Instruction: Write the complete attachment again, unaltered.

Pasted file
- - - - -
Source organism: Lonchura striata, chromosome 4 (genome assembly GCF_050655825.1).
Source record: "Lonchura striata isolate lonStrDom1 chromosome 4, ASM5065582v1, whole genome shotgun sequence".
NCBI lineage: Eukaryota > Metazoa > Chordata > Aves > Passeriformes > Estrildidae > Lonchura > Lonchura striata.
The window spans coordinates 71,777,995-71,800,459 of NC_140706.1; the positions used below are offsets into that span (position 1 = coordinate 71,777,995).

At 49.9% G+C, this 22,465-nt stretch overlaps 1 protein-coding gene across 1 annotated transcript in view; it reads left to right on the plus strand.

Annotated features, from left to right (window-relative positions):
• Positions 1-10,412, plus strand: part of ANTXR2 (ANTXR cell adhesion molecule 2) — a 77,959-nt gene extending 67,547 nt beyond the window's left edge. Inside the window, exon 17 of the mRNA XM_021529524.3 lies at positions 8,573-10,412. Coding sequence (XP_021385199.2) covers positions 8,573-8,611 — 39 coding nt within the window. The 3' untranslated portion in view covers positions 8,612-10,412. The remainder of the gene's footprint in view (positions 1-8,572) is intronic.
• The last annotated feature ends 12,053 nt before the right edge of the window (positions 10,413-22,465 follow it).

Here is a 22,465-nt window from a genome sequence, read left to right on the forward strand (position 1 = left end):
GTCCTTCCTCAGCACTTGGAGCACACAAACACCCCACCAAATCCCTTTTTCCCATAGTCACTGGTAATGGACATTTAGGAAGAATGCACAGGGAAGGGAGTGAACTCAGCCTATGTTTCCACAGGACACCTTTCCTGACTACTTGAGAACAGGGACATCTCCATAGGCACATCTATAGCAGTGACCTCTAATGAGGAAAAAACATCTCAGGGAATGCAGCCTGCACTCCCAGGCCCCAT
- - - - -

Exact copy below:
Source organism: Lonchura striata, chromosome 4 (genome assembly GCF_050655825.1).
Source record: "Lonchura striata isolate lonStrDom1 chromosome 4, ASM5065582v1, whole genome shotgun sequence".
NCBI lineage: Eukaryota > Metazoa > Chordata > Aves > Passeriformes > Estrildidae > Lonchura > Lonchura striata.
The window spans coordinates 71,777,995-71,800,459 of NC_140706.1; the positions used below are offsets into that span (position 1 = coordinate 71,777,995).

At 49.9% G+C, this 22,465-nt stretch overlaps 1 protein-coding gene across 1 annotated transcript in view; it reads left to right on the plus strand.

Annotated features, from left to right (window-relative positions):
• Positions 1-10,412, plus strand: part of ANTXR2 (ANTXR cell adhesion molecule 2) — a 77,959-nt gene extending 67,547 nt beyond the window's left edge. Inside the window, exon 17 of the mRNA XM_021529524.3 lies at positions 8,573-10,412. Coding sequence (XP_021385199.2) covers positions 8,573-8,611 — 39 coding nt within the window. The 3' untranslated portion in view covers positions 8,612-10,412. The remainder of the gene's footprint in view (positions 1-8,572) is intronic.
• The last annotated feature ends 12,053 nt before the right edge of the window (positions 10,413-22,465 follow it).

Here is a 22,465-nt window from a genome sequence, read left to right on the forward strand (position 1 = left end):
GTCCTTCCTCAGCACTTGGAGCACACAAACACCCCACCAAATCCCTTTTTCCCATAGTCACTGGTAATGGACATTTAGGAAGAATGCACAGGGAAGGGAGTGAACTCAGCCTATGTTTCCACAGGACACCTTTCCTGACTACTTGAGAACAGGGACATCTCCATAGGCACATCTATAGCAGTGACCTCTAATGAGGAAAAAACATCTCAGGGAATGCAGCCTGCACTCCCAGGCCCCAT